|Publication number||US6041548 A|
|Application number||US 09/104,515|
|Publication date||Mar 28, 2000|
|Filing date||Jun 25, 1998|
|Priority date||Jun 25, 1998|
|Also published as||US6212827|
|Publication number||09104515, 104515, US 6041548 A, US 6041548A, US-A-6041548, US6041548 A, US6041548A|
|Original Assignee||A. L. Hanson Mfg. Co.|
|Export Citation||BiBTeX, EndNote, RefMan|
|Patent Citations (12), Referenced by (20), Classifications (9), Legal Events (5)|
|External Links: USPTO, USPTO Assignment, Espacenet|
The present invention relates to linkages, and more particularly to pivoted linkages suitable for use with biasing elements such as gas struts.
Conventionally, lids or tops such as hoods, trunk lids or large container tops are provided with biasing elements that bias the lid or top to an open position. One such application is that of a lid that covers a pick-up truck bed. It is desirable to provide such a lid with a biasing element that assists the user in lifting the lid from a closed to an open position, and that supports the lid in the open position.
U.S. Pat. No. 5,556,403 discloses a lifting device for a spa cover. The spa cover is hinged along one side, and a gas strut is directly connected between the spa cover at one end and the spa frame at the other.
U.S. Pat. No. 4,452,015 discloses a device for balancing an automobile deck lid. In the disclosed device, a return lever includes two substantially perpendicular arms that are rigidly joined together. A gas strut connected at one end to the return lever and at the other end to the deck lid facilitates the opening and closing of the lid.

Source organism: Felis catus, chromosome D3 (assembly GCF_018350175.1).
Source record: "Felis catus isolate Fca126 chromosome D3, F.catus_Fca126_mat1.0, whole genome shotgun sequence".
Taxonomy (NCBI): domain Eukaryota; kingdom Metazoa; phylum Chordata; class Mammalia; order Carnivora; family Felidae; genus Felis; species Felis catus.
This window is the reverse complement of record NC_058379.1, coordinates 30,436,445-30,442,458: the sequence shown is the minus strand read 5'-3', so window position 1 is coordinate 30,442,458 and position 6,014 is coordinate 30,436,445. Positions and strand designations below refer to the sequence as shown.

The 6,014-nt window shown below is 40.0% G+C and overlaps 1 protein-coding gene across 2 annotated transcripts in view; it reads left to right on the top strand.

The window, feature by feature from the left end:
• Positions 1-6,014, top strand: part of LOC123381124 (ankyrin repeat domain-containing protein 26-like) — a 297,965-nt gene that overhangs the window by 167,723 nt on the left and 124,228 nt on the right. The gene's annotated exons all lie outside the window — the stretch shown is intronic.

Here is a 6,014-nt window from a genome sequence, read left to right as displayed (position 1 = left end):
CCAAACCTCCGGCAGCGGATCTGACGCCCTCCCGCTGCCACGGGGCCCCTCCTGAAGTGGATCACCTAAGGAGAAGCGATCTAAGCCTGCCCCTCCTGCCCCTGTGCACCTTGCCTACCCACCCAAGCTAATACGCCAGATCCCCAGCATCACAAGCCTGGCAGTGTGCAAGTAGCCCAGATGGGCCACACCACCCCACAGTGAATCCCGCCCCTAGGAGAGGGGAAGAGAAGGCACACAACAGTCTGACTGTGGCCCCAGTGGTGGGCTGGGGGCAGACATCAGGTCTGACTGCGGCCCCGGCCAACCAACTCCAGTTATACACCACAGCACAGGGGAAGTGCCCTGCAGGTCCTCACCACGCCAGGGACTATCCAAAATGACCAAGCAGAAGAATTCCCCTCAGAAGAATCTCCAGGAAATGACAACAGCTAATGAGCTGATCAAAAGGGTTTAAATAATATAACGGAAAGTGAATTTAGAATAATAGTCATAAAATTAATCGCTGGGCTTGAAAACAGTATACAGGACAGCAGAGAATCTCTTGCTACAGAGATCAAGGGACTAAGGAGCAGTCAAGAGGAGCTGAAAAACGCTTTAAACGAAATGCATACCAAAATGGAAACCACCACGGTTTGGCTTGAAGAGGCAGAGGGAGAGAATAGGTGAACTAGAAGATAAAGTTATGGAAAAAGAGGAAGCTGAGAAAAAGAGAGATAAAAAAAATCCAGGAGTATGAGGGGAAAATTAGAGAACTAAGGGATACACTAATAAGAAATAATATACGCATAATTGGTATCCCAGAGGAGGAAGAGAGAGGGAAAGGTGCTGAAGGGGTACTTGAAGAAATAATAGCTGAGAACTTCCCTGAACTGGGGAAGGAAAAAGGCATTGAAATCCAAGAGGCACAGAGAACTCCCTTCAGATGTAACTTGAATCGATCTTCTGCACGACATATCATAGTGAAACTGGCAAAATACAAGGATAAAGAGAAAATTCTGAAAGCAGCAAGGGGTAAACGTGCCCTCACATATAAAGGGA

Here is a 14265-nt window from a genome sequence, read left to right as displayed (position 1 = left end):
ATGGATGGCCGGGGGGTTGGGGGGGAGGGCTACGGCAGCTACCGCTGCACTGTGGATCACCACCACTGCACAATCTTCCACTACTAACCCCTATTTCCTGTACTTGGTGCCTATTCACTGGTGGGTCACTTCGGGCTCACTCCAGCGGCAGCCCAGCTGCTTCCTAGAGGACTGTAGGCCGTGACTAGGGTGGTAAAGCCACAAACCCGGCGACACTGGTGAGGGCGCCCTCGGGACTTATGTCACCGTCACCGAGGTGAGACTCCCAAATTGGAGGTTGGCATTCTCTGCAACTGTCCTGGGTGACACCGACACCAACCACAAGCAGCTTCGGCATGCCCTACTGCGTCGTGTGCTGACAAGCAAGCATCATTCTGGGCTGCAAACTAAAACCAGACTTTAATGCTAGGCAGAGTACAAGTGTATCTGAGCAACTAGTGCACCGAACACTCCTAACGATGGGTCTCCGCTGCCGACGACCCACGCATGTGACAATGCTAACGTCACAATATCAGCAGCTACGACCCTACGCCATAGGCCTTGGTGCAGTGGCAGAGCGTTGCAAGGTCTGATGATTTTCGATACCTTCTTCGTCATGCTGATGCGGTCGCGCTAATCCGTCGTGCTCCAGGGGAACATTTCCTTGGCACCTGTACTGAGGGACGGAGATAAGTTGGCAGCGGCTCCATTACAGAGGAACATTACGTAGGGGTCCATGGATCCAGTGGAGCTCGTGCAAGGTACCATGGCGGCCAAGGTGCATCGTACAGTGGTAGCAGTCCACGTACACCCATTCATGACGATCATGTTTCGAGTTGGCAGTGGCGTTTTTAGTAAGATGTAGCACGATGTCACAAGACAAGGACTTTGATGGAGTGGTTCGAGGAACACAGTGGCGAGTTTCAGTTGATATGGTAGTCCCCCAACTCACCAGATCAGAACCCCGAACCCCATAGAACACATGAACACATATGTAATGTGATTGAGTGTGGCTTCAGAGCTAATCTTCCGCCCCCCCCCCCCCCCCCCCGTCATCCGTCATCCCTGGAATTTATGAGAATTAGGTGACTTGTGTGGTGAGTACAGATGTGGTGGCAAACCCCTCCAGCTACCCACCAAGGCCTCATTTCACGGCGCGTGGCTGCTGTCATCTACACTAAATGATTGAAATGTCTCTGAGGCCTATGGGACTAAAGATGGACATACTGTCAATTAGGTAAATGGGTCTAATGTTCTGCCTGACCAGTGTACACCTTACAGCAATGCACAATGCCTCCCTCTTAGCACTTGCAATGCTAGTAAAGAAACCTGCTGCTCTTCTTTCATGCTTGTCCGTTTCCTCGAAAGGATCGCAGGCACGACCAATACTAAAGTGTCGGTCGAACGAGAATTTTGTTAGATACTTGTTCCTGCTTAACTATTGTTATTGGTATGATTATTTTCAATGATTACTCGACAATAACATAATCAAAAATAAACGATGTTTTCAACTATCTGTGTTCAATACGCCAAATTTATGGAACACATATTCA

U.S. Pat. No. 3,561,161 discloses an automatic door closing device. In the disclosed device first and second pivoted links extend between a door frame and a sliding door. The link that is attached to the sliding door includes an extension that protrudes beyond the other link. A spring is mounted between the end of this extension and a bracket attached to the door frame to bias the sliding door closed.
The present invention is defined by the following claims, and nothing in this section should be considered to be a limitation on those claims.
By way of introduction, the embodiment described below may be attached between the lid and the enclosed compartment of a truck bed to provide lifting forces tending to open and support the lid. The disclosed linkage includes first and second links that are interconnected at a pivot and are coupled to the lid and the compartment by first and second mounting elements, respectively. A biasing element such as a gas spring is secured to the first link at a first joint and to the second link at a second joint. The first and second joints are disposed on opposite sides of a line extending between the pivot and the second mounting element, and the second joint is disposed on the second link intermediate the pivot and the second mounting element. As described in detail below, by properly selecting the shape of the second link, lifting forces when the lid is closed can be adjusted with respect to lifting forces when the lid is open. Furthermore, the disclosed device is compact, and it allows the use of a relatively compact gas strut.
FIG. 1 is a side view of a first preferred embodiment of this invention.
FIG. 2 is a bottom view taken along line 2--2 of FIG. 1.
FIG. 3 is a side view of the embodiment of FIGS. 1 and 2 installed on a lid in a closed position.
FIG. 4 is a side view corresponding to FIG. 3, showing the lid in an open position.
Turning now to the drawings, FIG. 1 shows a side view of a preferred embodiment of the support arm of this invention. The support arm 10 includes the first and second rigid links 12, 14 that are pivotably interconnected at a pivot 16 such that the links 12, 14 are free to rotate with respect to one another about the pivot axis P as shown in FIG. 2.